Projects being considered in the Murray Darling Basin Plan

I seek leave to make a brief explanation before asking a question of the Minister for Water and the River Murray regarding the Murray-Darling Basin.

The Hon. J.M.A. LENSINK (14:22): I seek leave to make a brief explanation before asking
a question of the Minister for Water and the River Murray regarding the Murray-Darling Basin.
Leave granted.
The Hon. J.M.A. LENSINK:
In evidence to the Budget and Finance Committee last week,
executives from his department referred to a list of projects being considered by the department to
meet the 450-gigalitre efficiency measure. Is the minister in a position to outline a list of the projects
and their current status in terms of commencement dates, proposed water efficiency savings, etc.?
The Hon. I.K. HUNTER (Minister for Sustainability, Environment and Conservation,
Minister for Water and the River Murray, Minister for Climate Change) (14:23):
I thank the
honourable member for her most important question. This goes to the heart of the Murray-Darling
Basin Agreement for our state. I forgot to say that there is a little bit of confusion out in the community
in terms of what the Liberal Party's position is on the 450-gigalitre provision. I am very pleased to say
that, in all her public statements—at least, those I have heard—the Hon. Michelle Lensink gets it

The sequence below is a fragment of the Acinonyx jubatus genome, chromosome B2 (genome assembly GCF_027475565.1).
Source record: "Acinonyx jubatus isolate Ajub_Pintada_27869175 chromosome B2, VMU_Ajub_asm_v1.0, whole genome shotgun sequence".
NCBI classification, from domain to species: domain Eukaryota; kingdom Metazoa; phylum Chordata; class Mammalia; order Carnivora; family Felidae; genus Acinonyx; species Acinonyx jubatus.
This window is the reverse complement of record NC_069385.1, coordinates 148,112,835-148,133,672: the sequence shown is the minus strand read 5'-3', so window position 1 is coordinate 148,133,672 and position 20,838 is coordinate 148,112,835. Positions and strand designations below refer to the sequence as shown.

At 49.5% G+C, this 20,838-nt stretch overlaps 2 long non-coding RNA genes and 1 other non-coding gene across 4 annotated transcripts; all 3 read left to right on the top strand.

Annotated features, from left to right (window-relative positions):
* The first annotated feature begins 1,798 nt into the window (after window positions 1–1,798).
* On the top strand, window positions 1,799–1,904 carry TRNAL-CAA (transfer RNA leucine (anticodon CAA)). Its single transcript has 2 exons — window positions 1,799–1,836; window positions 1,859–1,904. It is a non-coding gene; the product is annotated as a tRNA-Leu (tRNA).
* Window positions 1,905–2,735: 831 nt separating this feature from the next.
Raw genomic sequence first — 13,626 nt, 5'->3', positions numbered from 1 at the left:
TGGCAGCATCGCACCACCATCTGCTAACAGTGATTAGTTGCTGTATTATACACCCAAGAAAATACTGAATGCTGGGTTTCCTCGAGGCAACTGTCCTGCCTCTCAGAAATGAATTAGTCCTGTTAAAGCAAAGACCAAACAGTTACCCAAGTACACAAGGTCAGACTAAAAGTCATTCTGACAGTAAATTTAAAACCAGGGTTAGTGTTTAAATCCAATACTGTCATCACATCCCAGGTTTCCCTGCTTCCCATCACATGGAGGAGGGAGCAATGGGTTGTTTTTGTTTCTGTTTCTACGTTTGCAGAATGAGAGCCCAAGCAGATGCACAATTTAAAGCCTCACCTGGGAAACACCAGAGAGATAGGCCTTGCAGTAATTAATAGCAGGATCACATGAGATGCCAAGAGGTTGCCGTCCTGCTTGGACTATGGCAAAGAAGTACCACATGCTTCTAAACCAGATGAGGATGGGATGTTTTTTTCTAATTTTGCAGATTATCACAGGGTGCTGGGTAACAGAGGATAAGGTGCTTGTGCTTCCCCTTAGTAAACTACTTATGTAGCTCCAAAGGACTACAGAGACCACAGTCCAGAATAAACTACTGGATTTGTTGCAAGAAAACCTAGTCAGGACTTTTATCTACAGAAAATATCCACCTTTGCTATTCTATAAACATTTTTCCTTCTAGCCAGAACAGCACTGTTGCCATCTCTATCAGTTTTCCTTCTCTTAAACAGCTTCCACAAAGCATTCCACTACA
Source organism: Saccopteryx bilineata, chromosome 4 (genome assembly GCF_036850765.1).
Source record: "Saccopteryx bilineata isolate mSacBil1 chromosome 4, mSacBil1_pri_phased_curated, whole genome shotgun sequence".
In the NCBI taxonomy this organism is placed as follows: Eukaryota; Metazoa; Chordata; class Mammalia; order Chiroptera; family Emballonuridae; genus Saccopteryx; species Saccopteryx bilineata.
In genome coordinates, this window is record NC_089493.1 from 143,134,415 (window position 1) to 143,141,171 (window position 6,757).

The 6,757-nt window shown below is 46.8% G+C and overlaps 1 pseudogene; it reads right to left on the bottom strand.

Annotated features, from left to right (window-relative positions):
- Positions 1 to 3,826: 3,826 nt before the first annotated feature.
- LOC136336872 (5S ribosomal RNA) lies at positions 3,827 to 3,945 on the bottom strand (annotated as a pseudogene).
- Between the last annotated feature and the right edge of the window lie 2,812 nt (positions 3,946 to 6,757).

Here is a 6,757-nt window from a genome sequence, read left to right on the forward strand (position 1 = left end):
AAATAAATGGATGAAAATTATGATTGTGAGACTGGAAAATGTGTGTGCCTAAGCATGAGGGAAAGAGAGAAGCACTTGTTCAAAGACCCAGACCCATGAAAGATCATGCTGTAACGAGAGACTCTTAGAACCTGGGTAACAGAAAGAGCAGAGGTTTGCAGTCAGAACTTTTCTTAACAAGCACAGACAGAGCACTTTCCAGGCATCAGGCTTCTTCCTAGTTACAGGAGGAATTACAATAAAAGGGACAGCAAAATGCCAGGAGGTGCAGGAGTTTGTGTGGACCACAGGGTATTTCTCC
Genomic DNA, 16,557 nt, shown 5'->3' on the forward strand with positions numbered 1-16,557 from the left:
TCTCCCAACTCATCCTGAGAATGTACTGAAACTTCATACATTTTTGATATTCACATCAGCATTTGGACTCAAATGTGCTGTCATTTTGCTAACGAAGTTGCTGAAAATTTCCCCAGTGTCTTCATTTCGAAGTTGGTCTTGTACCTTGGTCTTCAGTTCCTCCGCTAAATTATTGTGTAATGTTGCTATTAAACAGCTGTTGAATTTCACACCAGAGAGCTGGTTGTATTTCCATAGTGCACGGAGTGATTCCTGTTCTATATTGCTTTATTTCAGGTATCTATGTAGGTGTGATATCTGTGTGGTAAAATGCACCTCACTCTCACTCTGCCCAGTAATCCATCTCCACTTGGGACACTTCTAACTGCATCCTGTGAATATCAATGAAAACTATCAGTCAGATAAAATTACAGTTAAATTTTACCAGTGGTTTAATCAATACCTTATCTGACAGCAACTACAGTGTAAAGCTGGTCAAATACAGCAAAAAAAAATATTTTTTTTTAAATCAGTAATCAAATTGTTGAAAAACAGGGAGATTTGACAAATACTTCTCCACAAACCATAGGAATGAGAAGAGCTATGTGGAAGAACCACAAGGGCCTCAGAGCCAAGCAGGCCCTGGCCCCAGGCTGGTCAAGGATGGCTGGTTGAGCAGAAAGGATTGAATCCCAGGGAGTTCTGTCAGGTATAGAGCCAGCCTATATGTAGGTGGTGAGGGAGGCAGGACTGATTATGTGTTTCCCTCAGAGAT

right whereas her parliamentary colleagues in the other place certainly don't.
The 450 gigalitres is essentially the important part of the agreement that got South Australia
over the line. It was the component that of course the Eastern States didn't like too much but then
South Australia didn't very much like the 650-gig downwater component either. In the spirit of
compromise at the time, as I understand it, all the states in the Murray-Darling Basin jurisdiction
decided to hang together rather than hang separately. That situation has now changed somewhat
because the Eastern States see an opportunity for themselves essentially to try to rip the plan apart,
take the bit they like—the 650 downwater—without actually—
The Hon. J.M.A. Lensink:
They can't do it without changing the act.
The Hon. R.I. Lucas:
It's legislated.
Order! The minister has the call.
The Hon. I.K. HUNTER:
The Hon. Michelle Lensink says they can't do it without changing
the act. That is not true, of course, because it requires them to put up projects and this is the thing
the Liberal Party doesn't understand. At this point in time, the way the agreement works and how the
states have cooperated around the Murray-Darling Basin Agreement is that states put up their own
individual projects which get assessed by rather rigorous methods that were established by the
CSIRO and other independent, learned advisers. Those plans are assessed and then voted on by
the Murray-Darling Basin Authority and, of course, ultimately, MinCo gives its sign-off on that.
So, states put up their own projects. The Hon. Michelle Lensink acknowledged as much
when she asked me what projects South Australia are putting up. She needs to understand also that
South Australia doesn't put up projects for New South Wales or Victoria, as much as I would like to
write those projects for them because there have been none forthcoming whatsoever, and this is the
key point of difference.
South Australia is the only jurisdiction to date that has even gone out and done a pilot
program on the 450 gigalitres which need to be delivered by 2024. I understand there was a vague
commitment by New South Wales to participate in a pilot program that went nowhere. No pilot
program eventuated, I am advised. We have seen nothing of it. Certainly, not even Victoria even
pretended that they had an interest in delivering a pilot program. For them, it was a push back to the
never, never.
The important thing to understand is South Australia has gone out—I think through the NRM,